Even a further referendum (the result of which nobody can be certain) would not be enough, especially if there is a lower turnout.  And there is probably not enough time now for the primary legislation required for a new referendum before March.

One could hope that Parliament could assert itself, and go against the referendum result, but Parliament had its chance to “take back control” with the Article 50 legislation, and Parliament blew it.

(This is not to say that the 2016 referendum result is absolutely binding.  No electorate can bind another, and a referendum result is either democratic or irreversible, but not both.  But I cannot see any way the 2016 referendum can now be reversed in practice.)

On 29th March 2019 the mandate will be discharged.  The result of the 2016 referendum will be honoured. The UK will be out of the EU.

And then what?

What follows Brexit may be longer-lasting than the UK’s membership of the EEC/EU.  The UK’s membership will have been 46 years, the next arrangement may be even more durable.

At the moment, however, few people are putting any practical thought in to what follows Brexit.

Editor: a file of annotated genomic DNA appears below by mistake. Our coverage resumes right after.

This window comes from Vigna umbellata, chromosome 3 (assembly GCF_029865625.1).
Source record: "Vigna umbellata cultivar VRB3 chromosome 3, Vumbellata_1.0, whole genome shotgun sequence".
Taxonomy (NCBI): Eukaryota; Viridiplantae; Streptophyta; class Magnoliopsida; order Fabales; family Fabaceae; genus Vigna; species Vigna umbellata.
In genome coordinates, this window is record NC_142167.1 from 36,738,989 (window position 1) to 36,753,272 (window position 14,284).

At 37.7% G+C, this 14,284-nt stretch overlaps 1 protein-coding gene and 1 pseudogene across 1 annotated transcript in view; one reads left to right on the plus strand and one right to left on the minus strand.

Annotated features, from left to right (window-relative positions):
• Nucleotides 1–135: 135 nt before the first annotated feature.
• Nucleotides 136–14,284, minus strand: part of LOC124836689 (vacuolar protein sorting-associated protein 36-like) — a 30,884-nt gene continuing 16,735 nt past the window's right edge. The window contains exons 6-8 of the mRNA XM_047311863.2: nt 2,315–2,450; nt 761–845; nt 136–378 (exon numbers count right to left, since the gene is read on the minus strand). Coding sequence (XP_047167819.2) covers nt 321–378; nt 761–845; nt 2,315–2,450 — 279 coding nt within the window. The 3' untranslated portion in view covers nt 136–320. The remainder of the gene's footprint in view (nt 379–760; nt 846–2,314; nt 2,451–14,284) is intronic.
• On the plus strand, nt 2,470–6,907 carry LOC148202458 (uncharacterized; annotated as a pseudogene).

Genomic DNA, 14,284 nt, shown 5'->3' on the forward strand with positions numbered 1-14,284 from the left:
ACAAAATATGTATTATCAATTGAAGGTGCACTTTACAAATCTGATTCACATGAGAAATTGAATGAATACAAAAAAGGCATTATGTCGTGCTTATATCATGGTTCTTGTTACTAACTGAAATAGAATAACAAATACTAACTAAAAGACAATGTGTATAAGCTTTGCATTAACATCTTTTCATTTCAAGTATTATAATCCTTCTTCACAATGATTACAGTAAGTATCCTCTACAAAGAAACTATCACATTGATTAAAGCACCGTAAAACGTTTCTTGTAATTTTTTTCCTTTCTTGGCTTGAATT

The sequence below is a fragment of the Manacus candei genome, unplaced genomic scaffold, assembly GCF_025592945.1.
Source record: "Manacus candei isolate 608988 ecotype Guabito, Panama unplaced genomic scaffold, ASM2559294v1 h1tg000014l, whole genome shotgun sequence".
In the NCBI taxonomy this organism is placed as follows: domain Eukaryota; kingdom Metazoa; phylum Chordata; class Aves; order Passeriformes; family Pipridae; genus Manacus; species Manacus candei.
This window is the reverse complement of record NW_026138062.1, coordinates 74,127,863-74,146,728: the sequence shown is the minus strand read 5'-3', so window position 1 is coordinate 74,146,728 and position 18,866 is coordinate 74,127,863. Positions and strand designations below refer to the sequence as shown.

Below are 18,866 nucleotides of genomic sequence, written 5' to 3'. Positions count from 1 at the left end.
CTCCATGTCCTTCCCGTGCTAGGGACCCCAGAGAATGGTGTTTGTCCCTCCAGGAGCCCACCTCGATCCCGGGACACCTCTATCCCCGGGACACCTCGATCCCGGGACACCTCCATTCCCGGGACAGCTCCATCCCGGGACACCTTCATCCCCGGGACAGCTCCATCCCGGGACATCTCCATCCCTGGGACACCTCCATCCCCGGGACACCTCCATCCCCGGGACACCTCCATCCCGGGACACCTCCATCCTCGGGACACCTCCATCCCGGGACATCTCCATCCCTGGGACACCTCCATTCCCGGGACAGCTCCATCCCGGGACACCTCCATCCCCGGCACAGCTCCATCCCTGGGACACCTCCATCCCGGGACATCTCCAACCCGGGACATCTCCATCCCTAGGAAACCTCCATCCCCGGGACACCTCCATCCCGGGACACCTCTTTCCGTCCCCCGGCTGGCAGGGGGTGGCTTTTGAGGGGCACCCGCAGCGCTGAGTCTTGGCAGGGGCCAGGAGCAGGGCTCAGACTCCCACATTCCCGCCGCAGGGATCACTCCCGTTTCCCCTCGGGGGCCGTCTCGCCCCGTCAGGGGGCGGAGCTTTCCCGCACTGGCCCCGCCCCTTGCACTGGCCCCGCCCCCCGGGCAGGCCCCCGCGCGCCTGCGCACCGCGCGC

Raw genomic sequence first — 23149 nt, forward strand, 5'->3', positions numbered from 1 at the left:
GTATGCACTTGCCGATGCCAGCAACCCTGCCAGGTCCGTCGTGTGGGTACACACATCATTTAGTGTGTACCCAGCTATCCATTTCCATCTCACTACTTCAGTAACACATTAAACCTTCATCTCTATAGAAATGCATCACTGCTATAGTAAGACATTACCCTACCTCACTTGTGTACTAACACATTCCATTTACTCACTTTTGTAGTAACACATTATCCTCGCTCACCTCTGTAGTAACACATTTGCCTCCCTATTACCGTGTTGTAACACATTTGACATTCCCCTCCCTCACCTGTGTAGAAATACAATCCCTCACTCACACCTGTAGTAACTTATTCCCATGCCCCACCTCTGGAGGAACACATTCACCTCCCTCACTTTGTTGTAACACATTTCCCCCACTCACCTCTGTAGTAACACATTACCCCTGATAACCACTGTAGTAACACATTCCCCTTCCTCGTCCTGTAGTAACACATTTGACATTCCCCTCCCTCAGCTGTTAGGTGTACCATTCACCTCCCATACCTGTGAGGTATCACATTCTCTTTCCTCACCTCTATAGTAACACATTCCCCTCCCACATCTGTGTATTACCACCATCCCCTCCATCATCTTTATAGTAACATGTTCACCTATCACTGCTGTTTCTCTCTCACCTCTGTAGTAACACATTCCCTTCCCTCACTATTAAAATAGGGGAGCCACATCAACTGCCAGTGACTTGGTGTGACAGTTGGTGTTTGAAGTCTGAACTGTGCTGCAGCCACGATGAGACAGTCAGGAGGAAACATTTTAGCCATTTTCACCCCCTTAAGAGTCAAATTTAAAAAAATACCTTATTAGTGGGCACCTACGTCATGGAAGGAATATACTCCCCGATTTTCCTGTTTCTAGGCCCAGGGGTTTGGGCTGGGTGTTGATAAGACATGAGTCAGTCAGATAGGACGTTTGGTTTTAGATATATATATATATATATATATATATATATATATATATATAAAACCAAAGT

We have instead the referendum re-enactment players and the blame gamers.

In terms of substance, rather than form, any future arrangement can keep the UK in the EU’s customs area, and can allow the UK to (in effect) be part of the single market.  And as the mandate will have been discharged the referendum result will not (or should not) have any further purchase.

On this basis, it would seem sensible to encourage the UK to enter the withdrawal agreement on offer – the so called “transition period” is in reality a continuity provision.

And after 29th March 2019, the aim would be to convert the transition period into a permanent association agreement.

I sometimes call this a “Burma Brexit” after the British Army’s dignified retreat in World War II which was skilfully converted into a impressive victory.

Many Leave politicians  will not be able to counter this, as it requires a grasp of detail which few have shown, and in any case their mandate will have been discharged.

So rather than hoping for (and revelling in) disasters and setbacks, a wiser approach of those who value the UK’s ongoing relationship with the EU is to support the government’s attempts to get a withdrawal agreement in place.

A “no deal” Brexit will make a close association agreement far less likely, as the best basis for such an agreement will be the so-called “transition” terms themselves.

Of course, events may overtake this.  Brexit could still be delayed or cancelled.

But on the basis of things as they are now, we should be encouraged by the title of the book by the architect of the Burma campaign: Defeat into Victory.